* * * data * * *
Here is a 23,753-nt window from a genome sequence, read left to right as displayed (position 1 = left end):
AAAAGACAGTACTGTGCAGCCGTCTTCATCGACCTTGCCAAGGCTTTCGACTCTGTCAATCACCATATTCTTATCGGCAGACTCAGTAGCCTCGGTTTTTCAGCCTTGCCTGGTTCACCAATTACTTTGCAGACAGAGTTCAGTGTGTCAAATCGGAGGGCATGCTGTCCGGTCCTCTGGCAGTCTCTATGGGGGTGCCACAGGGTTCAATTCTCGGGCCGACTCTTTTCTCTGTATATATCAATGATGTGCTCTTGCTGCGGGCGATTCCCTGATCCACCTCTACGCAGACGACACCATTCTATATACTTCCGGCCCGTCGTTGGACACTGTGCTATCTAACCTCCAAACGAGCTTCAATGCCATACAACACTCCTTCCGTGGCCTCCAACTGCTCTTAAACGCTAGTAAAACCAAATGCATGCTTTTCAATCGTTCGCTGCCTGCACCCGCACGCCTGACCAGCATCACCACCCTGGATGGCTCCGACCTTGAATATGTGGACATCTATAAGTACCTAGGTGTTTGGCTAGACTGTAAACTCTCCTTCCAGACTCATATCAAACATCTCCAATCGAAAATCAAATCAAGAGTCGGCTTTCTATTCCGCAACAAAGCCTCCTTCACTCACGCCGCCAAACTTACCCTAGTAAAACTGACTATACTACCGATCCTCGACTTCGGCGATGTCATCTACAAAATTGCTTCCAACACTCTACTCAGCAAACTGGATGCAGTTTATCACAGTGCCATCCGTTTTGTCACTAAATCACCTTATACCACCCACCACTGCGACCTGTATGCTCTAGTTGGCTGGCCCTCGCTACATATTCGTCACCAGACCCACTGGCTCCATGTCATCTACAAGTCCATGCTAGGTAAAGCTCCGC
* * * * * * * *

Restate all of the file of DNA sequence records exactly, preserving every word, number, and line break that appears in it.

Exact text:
Here is a 23,753-nt window from a genome sequence, read left to right as displayed (position 1 = left end):
AAAAGACAGTACTGTGCAGCCGTCTTCATCGACCTTGCCAAGGCTTTCGACTCTGTCAATCACCATATTCTTATCGGCAGACTCAGTAGCCTCGGTTTTTCAGCCTTGCCTGGTTCACCAATTACTTTGCAGACAGAGTTCAGTGTGTCAAATCGGAGGGCATGCTGTCCGGTCCTCTGGCAGTCTCTATGGGGGTGCCACAGGGTTCAATTCTCGGGCCGACTCTTTTCTCTGTATATATCAATGATGTGCTCTTGCTGCGGGCGATTCCCTGATCCACCTCTACGCAGACGACACCATTCTATATACTTCCGGCCCGTCGTTGGACACTGTGCTATCTAACCTCCAAACGAGCTTCAATGCCATACAACACTCCTTCCGTGGCCTCCAACTGCTCTTAAACGCTAGTAAAACCAAATGCATGCTTTTCAATCGTTCGCTGCCTGCACCCGCACGCCTGACCAGCATCACCACCCTGGATGGCTCCGACCTTGAATATGTGGACATCTATAAGTACCTAGGTGTTTGGCTAGACTGTAAACTCTCCTTCCAGACTCATATCAAACATCTCCAATCGAAAATCAAATCAAGAGTCGGCTTTCTATTCCGCAACAAAGCCTCCTTCACTCACGCCGCCAAACTTACCCTAGTAAAACTGACTATACTACCGATCCTCGACTTCGGCGATGTCATCTACAAAATTGCTTCCAACACTCTACTCAGCAAACTGGATGCAGTTTATCACAGTGCCATCCGTTTTGTCACTAAATCACCTTATACCACCCACCACTGCGACCTGTATGCTCTAGTTGGCTGGCCCTCGCTACATATTCGTCACCAGACCCACTGGCTCCATGTCATCTACAAGTCCATGCTAGGTAAAGCTCCGC